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This item is on display at Melbourne Museum
Locked Glove - White Canvas, circa 1910 Reg. No: SH 850583
- White canvas locked gloves, circa 1910. Locked gloves were used to prevent patients from harming themselves, but it has been suggested that they were particularly employed to discourage masturbation. Masturbation was considered a possible cause of insanity until as late as 1939.
- One locked canvas glove. Pear-shaped, white, canvas mitten, stitched in black around the edges with sewn-on canvas wrist-strap and brass buckle with lock. The lock is a small torpedo-shaped, screw-in bolt, which is turned with a key.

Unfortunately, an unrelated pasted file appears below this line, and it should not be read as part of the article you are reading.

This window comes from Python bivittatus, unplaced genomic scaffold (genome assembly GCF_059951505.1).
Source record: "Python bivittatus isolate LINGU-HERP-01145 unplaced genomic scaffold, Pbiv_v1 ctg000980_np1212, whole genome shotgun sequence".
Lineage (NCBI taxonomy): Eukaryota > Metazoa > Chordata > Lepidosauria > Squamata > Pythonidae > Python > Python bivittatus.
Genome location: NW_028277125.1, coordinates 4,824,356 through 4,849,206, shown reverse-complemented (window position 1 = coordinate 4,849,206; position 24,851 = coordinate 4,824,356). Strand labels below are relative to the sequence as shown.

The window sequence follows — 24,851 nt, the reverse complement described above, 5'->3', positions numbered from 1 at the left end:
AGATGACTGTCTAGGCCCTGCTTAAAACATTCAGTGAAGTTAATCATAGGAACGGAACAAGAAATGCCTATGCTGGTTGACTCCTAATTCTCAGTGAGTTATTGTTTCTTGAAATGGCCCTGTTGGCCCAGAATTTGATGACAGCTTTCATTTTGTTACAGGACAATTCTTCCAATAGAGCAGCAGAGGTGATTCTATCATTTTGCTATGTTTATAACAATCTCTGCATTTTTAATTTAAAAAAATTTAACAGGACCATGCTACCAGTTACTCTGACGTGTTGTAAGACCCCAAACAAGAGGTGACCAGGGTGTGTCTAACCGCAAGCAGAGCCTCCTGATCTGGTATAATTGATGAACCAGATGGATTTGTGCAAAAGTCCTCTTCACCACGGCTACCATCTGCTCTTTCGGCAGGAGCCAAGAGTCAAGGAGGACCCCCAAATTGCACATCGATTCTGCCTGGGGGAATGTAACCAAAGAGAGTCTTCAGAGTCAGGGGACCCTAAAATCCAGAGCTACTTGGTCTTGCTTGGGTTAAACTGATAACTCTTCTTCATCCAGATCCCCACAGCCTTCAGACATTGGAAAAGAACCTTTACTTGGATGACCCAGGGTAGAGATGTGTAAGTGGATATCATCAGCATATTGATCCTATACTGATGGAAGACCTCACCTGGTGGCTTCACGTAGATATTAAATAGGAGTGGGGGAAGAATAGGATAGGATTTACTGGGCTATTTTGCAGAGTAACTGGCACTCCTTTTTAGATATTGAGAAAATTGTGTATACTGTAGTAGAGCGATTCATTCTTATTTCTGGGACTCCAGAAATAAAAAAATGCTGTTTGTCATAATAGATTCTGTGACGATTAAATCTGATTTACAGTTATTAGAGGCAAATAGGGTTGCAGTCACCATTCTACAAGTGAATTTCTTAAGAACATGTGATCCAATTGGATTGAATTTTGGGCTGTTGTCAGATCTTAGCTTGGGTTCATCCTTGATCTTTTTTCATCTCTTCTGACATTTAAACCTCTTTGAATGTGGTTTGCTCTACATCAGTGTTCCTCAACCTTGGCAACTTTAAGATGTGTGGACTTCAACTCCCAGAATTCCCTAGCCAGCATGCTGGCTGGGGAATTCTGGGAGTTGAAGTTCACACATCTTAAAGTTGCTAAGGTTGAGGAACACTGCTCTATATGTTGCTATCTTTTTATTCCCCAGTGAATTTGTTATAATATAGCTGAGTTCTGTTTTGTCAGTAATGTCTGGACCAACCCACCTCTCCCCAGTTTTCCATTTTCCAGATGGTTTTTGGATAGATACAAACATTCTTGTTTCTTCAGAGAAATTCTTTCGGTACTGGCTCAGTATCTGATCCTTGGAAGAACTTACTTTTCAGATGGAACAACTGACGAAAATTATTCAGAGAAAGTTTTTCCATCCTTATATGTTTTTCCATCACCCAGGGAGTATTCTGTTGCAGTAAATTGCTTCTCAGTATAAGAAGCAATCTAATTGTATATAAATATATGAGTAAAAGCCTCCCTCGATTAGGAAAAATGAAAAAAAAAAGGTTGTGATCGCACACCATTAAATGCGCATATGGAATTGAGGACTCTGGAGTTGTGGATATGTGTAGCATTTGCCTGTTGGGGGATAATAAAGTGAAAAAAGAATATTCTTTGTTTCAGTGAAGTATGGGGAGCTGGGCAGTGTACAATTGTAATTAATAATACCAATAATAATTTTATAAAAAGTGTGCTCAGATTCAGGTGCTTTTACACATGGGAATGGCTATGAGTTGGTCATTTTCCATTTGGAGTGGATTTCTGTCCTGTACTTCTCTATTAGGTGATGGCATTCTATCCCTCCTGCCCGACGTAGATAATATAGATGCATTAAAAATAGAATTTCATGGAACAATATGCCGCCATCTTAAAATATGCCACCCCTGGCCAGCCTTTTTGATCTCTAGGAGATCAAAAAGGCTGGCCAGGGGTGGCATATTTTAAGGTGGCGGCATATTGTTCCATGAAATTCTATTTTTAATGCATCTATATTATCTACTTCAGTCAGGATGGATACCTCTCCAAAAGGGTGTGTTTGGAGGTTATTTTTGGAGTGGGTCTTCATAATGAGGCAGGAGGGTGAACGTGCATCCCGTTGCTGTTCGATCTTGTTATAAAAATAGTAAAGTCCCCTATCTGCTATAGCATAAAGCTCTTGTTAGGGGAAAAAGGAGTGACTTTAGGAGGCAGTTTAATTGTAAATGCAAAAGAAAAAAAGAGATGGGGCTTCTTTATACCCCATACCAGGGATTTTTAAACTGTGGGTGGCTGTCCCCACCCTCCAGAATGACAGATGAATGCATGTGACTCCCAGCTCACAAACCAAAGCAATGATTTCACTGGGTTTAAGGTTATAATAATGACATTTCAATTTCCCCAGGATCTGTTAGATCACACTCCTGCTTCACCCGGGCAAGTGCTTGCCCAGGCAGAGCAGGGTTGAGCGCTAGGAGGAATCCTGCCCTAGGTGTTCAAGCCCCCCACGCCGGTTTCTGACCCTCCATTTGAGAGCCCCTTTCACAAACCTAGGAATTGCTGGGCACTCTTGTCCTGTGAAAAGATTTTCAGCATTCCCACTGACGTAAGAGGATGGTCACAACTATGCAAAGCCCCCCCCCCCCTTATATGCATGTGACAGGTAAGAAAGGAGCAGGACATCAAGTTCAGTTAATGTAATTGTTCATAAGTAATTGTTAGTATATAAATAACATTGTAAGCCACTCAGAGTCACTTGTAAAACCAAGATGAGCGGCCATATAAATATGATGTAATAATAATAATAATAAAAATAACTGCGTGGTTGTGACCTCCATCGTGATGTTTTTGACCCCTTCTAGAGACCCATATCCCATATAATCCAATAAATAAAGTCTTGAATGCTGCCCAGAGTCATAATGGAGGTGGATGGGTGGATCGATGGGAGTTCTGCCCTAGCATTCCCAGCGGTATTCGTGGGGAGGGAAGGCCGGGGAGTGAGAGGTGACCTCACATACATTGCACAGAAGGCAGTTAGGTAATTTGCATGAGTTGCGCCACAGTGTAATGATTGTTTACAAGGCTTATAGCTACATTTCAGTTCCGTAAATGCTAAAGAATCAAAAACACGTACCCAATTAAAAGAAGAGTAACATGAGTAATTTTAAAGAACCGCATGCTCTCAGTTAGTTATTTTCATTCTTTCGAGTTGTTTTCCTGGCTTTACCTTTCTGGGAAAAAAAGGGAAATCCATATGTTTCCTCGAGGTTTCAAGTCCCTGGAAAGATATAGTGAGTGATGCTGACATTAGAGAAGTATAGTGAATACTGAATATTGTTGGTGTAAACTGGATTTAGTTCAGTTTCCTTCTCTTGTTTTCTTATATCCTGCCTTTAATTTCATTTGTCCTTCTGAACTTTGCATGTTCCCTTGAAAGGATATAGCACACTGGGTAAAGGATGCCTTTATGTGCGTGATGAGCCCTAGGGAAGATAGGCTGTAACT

- Acquisition Information:
- Donation from Office of Psychiatric Services
|Dimensions:||26.00 cm (Height), 17.00 cm (Length)|
|Tagged with:||clothing, psychiatric hospitals, sexuality|
|Themes this item is part of:||Psychiatric Institutions of the Past, Psychiatric Services Collection, Medicine in Society Collection, Public Life & Institutions Collection|
|On Display at:||Melbourne Museum|
|Primary Classification:||MEDICINE & HEALTH|
|Secondary Classification:||Mental Health - Clinical|
|Date Used:||Victoria, Australia, circa 1910|
|References:||History of Medicine, Bol.3, No.1, 1972.|